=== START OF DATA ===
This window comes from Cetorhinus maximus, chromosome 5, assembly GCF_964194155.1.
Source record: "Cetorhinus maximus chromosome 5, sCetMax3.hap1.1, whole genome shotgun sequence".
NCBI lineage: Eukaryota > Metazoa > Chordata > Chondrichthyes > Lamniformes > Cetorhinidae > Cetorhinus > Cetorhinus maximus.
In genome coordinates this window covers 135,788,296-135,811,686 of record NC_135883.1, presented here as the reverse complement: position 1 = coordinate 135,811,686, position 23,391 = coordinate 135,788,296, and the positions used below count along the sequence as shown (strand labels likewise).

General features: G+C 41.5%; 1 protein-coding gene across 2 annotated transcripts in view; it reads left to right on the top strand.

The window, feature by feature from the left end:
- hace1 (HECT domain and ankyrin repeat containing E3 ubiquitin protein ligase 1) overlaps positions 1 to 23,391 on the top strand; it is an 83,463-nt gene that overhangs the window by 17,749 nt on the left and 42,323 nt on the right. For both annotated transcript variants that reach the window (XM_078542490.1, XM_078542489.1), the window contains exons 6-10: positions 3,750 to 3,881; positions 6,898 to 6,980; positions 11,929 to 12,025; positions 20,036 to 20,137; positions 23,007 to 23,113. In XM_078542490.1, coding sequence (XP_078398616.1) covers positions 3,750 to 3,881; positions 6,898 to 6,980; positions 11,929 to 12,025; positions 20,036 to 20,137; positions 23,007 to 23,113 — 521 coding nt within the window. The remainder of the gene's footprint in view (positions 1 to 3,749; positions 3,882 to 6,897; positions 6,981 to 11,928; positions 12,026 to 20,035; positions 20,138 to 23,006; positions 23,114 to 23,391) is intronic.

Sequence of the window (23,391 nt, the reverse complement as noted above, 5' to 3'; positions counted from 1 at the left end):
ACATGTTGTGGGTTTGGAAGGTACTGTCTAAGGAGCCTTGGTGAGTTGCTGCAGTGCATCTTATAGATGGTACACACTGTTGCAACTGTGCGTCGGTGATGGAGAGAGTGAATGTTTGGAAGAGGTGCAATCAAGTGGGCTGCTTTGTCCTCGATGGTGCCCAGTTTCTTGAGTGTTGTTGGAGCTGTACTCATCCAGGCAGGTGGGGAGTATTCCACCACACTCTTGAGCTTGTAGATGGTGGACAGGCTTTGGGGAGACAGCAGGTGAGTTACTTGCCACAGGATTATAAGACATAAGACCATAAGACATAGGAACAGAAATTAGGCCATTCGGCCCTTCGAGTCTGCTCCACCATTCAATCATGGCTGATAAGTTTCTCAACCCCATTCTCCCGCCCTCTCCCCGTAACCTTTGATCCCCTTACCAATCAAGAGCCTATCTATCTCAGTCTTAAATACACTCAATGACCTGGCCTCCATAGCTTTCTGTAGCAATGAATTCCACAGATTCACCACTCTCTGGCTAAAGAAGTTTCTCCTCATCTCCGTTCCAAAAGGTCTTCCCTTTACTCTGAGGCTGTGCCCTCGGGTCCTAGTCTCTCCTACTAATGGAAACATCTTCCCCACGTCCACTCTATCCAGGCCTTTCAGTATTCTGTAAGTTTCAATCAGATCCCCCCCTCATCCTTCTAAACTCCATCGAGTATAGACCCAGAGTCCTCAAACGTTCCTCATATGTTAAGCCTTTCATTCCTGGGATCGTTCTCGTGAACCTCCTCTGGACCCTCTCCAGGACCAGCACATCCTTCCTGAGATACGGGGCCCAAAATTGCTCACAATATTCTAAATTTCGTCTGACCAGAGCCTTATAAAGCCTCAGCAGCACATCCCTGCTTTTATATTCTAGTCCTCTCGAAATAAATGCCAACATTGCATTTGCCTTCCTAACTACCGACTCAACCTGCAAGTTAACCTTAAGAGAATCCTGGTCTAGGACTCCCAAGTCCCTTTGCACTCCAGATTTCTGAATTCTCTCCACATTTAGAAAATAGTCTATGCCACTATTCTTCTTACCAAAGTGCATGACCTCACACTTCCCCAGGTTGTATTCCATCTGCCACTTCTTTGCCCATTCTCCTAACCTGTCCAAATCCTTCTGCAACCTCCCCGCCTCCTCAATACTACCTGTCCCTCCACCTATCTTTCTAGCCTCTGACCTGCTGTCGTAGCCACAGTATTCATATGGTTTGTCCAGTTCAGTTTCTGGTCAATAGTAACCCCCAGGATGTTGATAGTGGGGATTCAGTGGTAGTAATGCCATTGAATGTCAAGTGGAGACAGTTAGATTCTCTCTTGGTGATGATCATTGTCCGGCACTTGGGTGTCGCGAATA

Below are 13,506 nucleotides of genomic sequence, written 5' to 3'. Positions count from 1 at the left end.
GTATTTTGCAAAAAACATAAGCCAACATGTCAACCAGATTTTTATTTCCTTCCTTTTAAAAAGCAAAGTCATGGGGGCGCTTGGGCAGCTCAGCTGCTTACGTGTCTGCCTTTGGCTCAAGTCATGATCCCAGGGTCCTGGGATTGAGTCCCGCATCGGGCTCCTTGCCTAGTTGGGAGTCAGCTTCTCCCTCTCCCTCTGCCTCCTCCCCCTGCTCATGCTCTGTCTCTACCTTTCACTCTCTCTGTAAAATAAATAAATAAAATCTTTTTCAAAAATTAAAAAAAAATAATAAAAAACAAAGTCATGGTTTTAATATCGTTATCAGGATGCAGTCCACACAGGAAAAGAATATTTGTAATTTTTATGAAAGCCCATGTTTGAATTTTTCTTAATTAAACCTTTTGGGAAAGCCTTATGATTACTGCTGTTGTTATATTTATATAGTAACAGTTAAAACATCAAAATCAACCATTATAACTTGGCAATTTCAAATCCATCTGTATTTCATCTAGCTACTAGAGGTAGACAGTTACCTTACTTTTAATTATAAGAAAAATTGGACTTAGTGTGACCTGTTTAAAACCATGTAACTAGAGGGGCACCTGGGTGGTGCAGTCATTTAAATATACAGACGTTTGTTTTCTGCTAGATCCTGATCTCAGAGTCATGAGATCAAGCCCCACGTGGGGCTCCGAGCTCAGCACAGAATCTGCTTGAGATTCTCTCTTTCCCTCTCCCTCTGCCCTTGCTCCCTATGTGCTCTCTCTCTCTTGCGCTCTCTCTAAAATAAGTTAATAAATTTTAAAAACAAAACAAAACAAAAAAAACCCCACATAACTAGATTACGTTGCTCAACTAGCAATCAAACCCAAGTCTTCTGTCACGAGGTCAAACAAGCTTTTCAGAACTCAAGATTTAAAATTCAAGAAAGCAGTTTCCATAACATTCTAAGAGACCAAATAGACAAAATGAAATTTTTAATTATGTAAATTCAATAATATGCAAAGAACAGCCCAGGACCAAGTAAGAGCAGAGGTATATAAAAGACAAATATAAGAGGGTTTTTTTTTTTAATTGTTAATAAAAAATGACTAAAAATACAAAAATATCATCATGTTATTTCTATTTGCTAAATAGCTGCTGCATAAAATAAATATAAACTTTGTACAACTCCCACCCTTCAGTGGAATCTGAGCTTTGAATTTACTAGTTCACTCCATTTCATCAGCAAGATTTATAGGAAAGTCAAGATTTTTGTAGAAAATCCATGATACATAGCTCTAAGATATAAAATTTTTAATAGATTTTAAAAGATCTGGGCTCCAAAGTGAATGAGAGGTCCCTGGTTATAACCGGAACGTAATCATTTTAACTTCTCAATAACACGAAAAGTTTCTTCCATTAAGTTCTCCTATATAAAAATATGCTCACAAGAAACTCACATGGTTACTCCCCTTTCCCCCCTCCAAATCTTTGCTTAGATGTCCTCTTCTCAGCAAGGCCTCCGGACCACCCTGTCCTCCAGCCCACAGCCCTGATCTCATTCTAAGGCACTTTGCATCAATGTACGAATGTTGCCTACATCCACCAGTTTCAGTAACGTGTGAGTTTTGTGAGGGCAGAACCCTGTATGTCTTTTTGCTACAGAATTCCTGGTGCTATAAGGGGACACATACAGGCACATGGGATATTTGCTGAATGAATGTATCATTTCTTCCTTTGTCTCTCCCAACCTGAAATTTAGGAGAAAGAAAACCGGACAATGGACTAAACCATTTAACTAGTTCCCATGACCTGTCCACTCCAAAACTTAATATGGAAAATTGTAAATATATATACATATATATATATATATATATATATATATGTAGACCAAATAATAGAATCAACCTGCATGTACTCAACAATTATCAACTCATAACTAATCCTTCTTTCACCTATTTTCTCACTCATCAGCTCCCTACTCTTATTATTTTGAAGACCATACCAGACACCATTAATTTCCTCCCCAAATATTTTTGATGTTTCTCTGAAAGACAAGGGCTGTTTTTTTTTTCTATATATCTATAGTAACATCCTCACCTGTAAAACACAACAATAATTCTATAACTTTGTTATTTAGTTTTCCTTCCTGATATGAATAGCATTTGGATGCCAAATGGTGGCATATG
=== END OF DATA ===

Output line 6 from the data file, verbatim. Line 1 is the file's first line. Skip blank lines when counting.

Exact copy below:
The window, feature by feature from the left end: